In 1980, I was invited to Australia and Japan to talk to communities of men and women there who live by the same Rule. On my first night in Tokyo I woke up in the small hours with a strange, tense feeling and then the bed began to rock around. It was like the bombing of London when I was a child in the Second World War, but this was an earthquake. For the first few seconds, being inexperienced in earthquakes, I thought we were all going to die (although no one in the house bothered to get up) and I remember thinking that an act of contrition would be appropriate. But no words at all would come except “Glory be to the Father and to the Son and to the Holy Spirit,” so I offered that, hoping it would be acceptable even if not quite right. The first tremor passed and I had time to collect my wits before the second, so then I said a proper act of contrition. But uppermost in my mind was the thought that if I had only a few more minutes to live, I didn’t want to waste them talking to God about my sins. He knew all that, and I mainly wanted to thank him for all the love, all the joy.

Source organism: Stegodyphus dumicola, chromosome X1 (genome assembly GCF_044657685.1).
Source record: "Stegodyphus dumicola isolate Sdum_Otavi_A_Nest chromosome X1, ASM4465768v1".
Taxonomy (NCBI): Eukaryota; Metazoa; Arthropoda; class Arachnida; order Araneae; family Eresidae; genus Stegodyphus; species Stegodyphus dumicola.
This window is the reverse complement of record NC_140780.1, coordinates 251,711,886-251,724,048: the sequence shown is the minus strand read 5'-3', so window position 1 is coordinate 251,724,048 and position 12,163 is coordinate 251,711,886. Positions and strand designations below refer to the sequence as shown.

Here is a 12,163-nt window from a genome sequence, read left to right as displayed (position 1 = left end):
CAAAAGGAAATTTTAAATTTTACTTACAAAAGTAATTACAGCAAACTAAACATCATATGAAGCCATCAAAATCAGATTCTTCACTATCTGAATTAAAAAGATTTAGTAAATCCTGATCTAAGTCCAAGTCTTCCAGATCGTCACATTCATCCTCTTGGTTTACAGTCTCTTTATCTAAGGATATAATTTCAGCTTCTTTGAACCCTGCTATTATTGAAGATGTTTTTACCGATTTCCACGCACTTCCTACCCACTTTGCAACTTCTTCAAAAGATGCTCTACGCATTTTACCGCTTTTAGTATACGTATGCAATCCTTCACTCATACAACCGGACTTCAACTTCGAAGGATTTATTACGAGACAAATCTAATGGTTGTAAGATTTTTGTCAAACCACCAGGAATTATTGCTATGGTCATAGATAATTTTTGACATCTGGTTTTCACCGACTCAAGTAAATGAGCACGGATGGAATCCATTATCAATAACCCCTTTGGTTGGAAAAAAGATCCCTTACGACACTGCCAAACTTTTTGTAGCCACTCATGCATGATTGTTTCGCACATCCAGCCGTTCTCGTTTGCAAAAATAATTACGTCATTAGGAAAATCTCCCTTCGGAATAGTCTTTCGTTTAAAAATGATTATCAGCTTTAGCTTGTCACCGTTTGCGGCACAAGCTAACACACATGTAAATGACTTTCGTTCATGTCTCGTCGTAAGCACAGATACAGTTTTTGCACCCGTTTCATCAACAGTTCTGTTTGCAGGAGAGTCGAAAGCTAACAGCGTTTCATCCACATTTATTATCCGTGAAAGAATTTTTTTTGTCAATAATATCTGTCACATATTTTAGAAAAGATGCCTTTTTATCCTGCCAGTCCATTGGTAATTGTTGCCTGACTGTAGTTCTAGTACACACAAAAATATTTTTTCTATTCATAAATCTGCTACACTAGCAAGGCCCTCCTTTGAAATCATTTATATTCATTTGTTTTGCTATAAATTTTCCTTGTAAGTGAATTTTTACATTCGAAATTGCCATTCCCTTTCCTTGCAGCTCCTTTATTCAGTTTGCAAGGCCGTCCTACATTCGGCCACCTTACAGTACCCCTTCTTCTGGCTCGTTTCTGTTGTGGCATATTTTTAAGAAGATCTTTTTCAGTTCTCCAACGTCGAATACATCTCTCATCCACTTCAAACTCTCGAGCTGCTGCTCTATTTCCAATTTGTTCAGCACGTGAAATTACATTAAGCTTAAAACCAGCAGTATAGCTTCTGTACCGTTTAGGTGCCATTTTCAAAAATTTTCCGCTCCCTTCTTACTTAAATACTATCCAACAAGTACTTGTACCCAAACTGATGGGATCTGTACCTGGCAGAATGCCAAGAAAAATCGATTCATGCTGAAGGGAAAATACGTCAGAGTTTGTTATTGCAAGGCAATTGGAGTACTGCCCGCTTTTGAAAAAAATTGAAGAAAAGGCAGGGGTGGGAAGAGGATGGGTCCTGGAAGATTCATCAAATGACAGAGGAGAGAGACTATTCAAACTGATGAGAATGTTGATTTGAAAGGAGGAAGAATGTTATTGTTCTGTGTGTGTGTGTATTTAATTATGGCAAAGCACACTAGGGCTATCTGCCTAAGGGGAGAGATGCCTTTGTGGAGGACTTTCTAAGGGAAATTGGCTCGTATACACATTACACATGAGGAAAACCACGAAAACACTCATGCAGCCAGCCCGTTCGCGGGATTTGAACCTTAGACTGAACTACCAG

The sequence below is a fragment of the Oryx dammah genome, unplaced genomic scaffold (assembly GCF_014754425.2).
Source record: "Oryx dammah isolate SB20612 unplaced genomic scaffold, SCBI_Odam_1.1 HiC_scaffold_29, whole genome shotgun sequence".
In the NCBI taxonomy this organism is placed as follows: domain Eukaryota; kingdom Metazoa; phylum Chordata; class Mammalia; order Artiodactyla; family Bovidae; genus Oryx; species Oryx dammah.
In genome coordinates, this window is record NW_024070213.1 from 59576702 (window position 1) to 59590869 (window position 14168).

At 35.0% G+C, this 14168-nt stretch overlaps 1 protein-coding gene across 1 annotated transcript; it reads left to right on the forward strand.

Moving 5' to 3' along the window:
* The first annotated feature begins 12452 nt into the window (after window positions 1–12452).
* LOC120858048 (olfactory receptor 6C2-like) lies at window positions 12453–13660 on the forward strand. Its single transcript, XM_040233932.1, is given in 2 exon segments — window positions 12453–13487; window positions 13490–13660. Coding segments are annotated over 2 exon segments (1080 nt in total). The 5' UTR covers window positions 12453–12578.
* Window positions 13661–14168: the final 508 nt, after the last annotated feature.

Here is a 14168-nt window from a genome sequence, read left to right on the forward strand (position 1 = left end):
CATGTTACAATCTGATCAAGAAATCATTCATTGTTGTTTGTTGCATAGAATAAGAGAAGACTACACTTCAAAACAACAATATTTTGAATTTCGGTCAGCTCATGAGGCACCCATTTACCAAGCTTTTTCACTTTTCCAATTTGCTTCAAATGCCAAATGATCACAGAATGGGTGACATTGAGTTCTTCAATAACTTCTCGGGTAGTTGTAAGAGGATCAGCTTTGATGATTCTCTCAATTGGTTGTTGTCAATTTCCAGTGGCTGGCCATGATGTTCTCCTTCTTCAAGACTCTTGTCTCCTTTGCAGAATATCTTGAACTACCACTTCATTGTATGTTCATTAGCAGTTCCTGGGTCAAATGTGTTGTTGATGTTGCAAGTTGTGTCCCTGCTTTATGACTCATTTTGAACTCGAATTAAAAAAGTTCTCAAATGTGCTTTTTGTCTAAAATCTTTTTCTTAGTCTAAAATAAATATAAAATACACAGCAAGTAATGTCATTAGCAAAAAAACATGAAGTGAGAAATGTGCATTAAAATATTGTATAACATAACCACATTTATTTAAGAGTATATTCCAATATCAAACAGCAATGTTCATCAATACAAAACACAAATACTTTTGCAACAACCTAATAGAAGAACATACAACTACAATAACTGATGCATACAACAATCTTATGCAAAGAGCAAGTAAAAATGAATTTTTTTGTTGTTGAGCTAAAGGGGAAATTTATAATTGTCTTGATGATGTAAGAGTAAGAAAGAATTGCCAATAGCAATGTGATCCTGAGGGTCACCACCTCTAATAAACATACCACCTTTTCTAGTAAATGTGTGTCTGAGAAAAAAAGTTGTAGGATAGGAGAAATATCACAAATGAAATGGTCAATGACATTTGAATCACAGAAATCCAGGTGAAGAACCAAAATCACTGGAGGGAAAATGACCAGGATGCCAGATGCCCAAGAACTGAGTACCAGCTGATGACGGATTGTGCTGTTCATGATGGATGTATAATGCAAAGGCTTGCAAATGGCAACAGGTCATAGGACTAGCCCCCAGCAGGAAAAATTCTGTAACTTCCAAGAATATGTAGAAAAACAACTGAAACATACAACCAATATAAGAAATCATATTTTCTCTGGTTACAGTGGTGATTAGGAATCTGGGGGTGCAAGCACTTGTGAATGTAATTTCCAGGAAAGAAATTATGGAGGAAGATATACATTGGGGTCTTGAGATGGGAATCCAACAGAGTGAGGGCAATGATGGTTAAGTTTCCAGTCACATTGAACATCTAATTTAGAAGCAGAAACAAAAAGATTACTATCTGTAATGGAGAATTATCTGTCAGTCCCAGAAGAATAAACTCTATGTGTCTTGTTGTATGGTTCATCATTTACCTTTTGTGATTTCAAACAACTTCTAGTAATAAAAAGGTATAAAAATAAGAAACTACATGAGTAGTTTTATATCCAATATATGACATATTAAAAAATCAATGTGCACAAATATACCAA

Maria Boulding, OSB, a Benedictine nun at Stanbrook Abbey in England, was a scripture scholar, author and theologian. This excerpt is from “Touch of God: Eight Monastic Journeys, a book to which she contributed and edited.
In workshops, we’re sometimes asked, “What three things would you take to a deserted island?” How about this one: What prayer, poems…. do you want to utter during your last moments?
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Monks in Our Midst: writings by monks from the 3rd to the 21st centuries.